We hold, therefore, that the district court erred in finding that the "M" and "C" headnotes were unconstitutional as violative of Colo.Const. Art. III or Colo.Const. Art. V, Sec. 32. As to these two headnotes, the appellants have stated a claim and we remand to the district court for a determination of the merits of the Governor's vetoes of the "M" and "C" headnotes.

III. THE OTHER VETOED PROVISIONS

We hold that the district court properly dismissed the appellants' challenge to the other seven portions of the Long Bill which were vetoed by the Governor. We will discuss each of these provisions in order, together with our reasons for affirming the district court's decision.

(1) The Governor vetoed two portions of the Department of Social Services appropriation dealing with funds for County Administration. The first vetoed part is an allocation of funds based upon the number of full-time employees (FTEs) which the legislature believed each county should have.[4] The second vetoed portion of this appropriation is footnote 79, which makes certain specifications as to the number of full-time employees that can be assigned to specific job categories.[5] For example, 953 of the total FTEs are to be social workers, 454.6 FTEs are to be clerical staff, and 18.5 new FTEs are to be social workers in the area of child abuse. An FTE is not an allocation of a certain individual, but rather is defined in the Long Bill as the "bugetary equivalent of one position continuously filled full-time for the entire fiscal year and may be comprised of any combination of part-time positions or full-time positions."

In his vetoes of these two provisions, the Governor stated:

"I am vetoing the eleven lines containing county FTE limitations because the executive needs the flexibility to determine the proper allocation of manpower. This item not only infringes upon the Executive's authority, but on the counties' authority as well."

We agree that these conditions on the number of full-time employees in each county interfere with the executive authority to allocate staff and resources in administering the funds. Footnote 79 especially is invalid for attempting to allocate the number of full-time employees to be hired in certain job categories. In sum, these provisions are clearly in violation of the separation of powers doctrine.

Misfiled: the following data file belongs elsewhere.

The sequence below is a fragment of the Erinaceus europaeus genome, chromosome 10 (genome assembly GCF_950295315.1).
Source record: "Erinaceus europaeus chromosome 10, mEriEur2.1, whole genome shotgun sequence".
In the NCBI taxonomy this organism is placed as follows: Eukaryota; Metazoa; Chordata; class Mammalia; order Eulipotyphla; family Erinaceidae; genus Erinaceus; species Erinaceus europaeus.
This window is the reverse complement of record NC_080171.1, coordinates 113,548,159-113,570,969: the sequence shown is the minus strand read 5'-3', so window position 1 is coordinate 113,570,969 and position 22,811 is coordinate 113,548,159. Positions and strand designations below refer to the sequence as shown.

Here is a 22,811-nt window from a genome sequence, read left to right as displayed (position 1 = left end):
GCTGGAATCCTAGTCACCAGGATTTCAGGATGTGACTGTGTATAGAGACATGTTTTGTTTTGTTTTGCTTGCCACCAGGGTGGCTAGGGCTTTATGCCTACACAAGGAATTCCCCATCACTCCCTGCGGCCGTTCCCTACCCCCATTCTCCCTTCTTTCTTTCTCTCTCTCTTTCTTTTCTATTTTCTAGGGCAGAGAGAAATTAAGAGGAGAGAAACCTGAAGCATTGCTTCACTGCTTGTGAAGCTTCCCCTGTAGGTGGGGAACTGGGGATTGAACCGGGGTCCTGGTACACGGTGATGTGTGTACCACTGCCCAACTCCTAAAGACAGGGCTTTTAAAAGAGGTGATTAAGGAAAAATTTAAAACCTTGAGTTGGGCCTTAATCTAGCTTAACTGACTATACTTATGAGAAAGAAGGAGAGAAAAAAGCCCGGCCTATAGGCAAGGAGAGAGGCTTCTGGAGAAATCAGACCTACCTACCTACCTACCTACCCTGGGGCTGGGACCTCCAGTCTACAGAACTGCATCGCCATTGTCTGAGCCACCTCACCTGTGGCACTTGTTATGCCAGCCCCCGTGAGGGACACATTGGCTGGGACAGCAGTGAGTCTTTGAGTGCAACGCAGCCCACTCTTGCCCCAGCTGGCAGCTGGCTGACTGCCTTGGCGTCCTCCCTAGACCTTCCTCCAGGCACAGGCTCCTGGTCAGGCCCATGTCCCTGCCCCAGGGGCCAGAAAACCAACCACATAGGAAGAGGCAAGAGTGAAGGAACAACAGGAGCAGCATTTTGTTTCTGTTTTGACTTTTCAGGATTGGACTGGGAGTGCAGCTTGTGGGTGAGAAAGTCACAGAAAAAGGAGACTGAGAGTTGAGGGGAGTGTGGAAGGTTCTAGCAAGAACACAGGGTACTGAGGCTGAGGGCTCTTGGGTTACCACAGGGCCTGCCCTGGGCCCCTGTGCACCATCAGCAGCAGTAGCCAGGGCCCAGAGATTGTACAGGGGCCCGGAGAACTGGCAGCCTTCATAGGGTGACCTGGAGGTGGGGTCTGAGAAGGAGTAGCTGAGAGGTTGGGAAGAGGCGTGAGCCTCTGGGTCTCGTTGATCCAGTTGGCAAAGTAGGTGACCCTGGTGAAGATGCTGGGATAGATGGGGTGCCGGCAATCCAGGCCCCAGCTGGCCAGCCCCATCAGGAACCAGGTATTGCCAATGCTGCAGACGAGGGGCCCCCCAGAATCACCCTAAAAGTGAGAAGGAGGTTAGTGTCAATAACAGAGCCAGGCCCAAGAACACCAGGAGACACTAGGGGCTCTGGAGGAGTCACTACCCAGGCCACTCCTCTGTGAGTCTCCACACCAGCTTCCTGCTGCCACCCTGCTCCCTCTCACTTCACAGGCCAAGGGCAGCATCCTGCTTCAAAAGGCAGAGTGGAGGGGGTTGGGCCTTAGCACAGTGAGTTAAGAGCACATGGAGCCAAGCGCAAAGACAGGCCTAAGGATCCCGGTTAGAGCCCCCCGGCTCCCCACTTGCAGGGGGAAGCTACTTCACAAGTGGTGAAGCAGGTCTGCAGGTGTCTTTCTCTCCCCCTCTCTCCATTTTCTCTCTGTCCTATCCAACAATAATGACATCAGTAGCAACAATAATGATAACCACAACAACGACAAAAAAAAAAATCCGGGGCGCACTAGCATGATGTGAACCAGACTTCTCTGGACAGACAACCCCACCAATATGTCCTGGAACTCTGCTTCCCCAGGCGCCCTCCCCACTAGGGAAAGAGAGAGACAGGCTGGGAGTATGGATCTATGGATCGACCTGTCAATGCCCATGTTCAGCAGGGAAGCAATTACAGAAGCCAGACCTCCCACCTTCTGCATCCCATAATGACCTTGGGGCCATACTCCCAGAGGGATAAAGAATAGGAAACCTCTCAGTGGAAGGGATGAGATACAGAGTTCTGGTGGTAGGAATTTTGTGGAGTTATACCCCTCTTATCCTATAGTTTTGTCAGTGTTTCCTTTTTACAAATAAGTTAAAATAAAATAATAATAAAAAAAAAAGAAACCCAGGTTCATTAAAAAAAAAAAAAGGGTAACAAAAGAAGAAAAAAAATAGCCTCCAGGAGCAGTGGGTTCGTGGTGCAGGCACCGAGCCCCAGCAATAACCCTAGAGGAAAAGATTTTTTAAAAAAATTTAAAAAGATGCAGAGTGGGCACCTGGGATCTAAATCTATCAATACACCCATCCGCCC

(2) A condition upon an appropriation for Special Residential Child Care Facilities provides that no facilities whose reimbursement rate the previous year exceeded *627 $620 per month can be given a rate increase above six percent without the approval of the Joint Budget Committee.[6] The Department of Social Services is required to present a thorough financial analysis on each facility to the Joint Budget Committee in order to receive a rate increase. The Governor's veto message reads: "This item requires approval by the Joint Budget Committee for rate increases. This is a discretionary decision to be made by the Executive under the separation of powers principle."

We hold that the requirement for Joint Budget Committee approval unconstitutionally infringes upon the executive's power to administer appropriated funds. Normally, the executive branch exercises its authority to make contracts and enters into agreements with various facilities as to the reimbursement rate. By imposing this condition, the legislature is not merely limiting the overall funds available for the program, but rather is attempting to undertake an executive function in deciding whether a rate increase is appropriate. In our view, this is a clear violation of the separation of powers doctrine.

(3) Footnote 29 to the Department of Health appropriation for Departmental Data Processing makes the appropriation contingent upon the presentation of a cost-benefit report and a five-year plan to the Joint Budget Committee by January 1, 1978.[7] The Governor's veto message on this provision reads: "This footnote requires the approval by the Joint Budget Committee for an appropriation request. The separation of powers problem is obvious."